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October 16, 2021

What Is a Fault State for Car Insurance?

October 16, 2021

Getting into a car accident can be complicated and frustrating for many reasons. To make matters more difficult, you might be confused about whether you live in a fault state or a no-fault state. Each of these states has its own rules and what you can do after being in a car accident. It will also determine what the car insurance will do with your claim and if you can file a lawsuit

What Is a No-Fault State? 

No-fault states mean that everyone needs to file a claim with their insurance when there is an accident, no matter who caused the accident. Everyone should also have personal injury protection coverage as part of their auto insurance policy. 

The rules regarding auto accident lawsuits in no-fault states are often much stricter than in other states. They have threshold conditions that are important when it comes to filing claims and working with the insurance. 

In no-fault states, drivers are allowed to sue for severe injuries and pain, and other conditions when it comes to certain cases. The threshold relates to the severity of the injury. Sometimes it’s a monetary threshold that can cover medical bills and other expenses. 

It can also be a verbal threshold which is descriptive or verbal. Verbal thresholds are often harder to prove and many states have rules in place that only a certain amount can be claimed for these expenses.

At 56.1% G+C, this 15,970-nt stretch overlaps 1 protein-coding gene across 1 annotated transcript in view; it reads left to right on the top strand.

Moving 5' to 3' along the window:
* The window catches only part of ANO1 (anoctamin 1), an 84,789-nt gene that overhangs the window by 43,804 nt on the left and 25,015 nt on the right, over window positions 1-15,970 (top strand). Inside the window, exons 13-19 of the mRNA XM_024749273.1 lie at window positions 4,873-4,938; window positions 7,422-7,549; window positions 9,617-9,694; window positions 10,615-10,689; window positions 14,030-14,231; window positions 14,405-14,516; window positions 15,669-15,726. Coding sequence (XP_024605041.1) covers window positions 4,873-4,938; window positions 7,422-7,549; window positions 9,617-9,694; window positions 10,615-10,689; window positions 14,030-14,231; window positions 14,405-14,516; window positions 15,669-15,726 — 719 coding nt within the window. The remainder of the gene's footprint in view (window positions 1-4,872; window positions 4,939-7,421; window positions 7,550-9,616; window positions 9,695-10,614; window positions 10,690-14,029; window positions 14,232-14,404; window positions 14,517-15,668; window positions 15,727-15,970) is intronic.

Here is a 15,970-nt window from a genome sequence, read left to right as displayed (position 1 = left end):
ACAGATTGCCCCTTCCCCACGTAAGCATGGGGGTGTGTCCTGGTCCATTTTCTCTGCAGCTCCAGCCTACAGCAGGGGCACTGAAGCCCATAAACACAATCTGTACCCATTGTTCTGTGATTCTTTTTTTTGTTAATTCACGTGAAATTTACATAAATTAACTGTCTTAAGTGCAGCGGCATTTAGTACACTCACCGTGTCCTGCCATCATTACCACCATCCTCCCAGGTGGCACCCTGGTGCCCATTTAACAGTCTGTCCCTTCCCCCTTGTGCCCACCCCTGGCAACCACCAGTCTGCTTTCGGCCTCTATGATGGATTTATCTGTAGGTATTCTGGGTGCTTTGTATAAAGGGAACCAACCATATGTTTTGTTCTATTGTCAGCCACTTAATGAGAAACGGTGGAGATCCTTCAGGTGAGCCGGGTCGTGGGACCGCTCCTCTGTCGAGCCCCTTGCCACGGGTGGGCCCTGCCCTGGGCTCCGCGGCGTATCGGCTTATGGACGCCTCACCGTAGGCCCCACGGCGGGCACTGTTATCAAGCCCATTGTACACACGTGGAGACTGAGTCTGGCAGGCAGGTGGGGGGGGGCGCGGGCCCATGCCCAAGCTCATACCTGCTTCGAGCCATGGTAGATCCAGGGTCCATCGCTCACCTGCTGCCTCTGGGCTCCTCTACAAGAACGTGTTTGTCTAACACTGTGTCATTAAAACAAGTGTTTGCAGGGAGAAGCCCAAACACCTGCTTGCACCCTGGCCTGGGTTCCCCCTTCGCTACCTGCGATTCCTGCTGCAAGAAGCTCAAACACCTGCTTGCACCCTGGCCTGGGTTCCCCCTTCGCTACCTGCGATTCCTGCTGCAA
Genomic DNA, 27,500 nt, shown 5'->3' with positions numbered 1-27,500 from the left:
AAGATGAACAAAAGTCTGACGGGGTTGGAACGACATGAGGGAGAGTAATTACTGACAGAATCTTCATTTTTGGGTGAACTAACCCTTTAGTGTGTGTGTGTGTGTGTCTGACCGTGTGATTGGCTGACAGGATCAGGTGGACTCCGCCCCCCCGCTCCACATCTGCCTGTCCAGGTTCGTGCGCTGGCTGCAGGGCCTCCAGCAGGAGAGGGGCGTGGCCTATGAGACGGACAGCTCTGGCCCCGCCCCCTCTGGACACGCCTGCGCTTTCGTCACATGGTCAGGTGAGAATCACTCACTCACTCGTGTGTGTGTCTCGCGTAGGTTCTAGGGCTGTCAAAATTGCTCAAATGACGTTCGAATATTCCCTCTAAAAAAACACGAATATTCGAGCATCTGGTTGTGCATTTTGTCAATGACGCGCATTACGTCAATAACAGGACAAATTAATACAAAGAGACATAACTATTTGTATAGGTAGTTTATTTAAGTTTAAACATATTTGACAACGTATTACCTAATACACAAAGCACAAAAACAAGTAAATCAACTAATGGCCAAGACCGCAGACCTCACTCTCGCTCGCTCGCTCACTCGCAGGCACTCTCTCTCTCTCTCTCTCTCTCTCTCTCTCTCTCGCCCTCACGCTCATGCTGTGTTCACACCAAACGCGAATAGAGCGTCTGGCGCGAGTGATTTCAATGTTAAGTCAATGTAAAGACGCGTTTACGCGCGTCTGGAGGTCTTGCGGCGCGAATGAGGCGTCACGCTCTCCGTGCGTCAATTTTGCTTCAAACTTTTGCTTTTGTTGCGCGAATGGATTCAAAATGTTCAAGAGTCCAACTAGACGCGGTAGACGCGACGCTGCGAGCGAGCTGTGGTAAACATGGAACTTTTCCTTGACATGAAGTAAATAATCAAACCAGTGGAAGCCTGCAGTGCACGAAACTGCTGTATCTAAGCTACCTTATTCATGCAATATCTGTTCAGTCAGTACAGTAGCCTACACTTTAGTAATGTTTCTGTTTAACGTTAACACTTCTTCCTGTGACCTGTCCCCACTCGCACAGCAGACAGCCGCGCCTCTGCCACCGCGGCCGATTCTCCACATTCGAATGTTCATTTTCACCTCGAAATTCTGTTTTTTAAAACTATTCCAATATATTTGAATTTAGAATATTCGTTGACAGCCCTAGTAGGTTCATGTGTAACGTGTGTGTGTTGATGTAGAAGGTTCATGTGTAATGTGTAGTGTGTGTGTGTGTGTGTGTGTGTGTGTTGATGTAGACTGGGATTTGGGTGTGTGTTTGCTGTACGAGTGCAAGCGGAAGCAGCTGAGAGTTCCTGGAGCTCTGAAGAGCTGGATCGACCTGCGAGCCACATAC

Fault states allow the person to sue or act against the person who is responsible for the damages caused by the accident. 

Differences Between the No-Fault States and the At-Fault States 

The main difference is that no-fault insurance pays for medical bills using the personal injury protection you are required to have as part of the car insurance guidelines. Property damages are based on who is responsible for the accident. 

At-fault states, on the other hand, have a tort liability system. This means the insurance company of the driver who caused the accident is responsible for the damage. 

At-fault state insurance is typically more expensive because of the extra coverage you are required to pay for. Even if you don’t cause the accident, you will be required to pay for the premiums and deductibles. 

There are 12 at-fault states. Each has different minimums and requirements, but you are always required to have personal injury protection coverage in them. The personal injury protection portion of the insurance will pay for deductibles, lost wages, funeral expenses, and medical expenses that exceed the coverage limits. 

Injured in a Car Accident? Get Assistance from a Lawyer 

If you have been in a car accident caused by someone’s negligence, consider partnering with a lawyer from Gibbs & Crivelli, Slingshot Law to help you navigate through the system. You can call us at 800-488-7840 or fill out our online contact form. 

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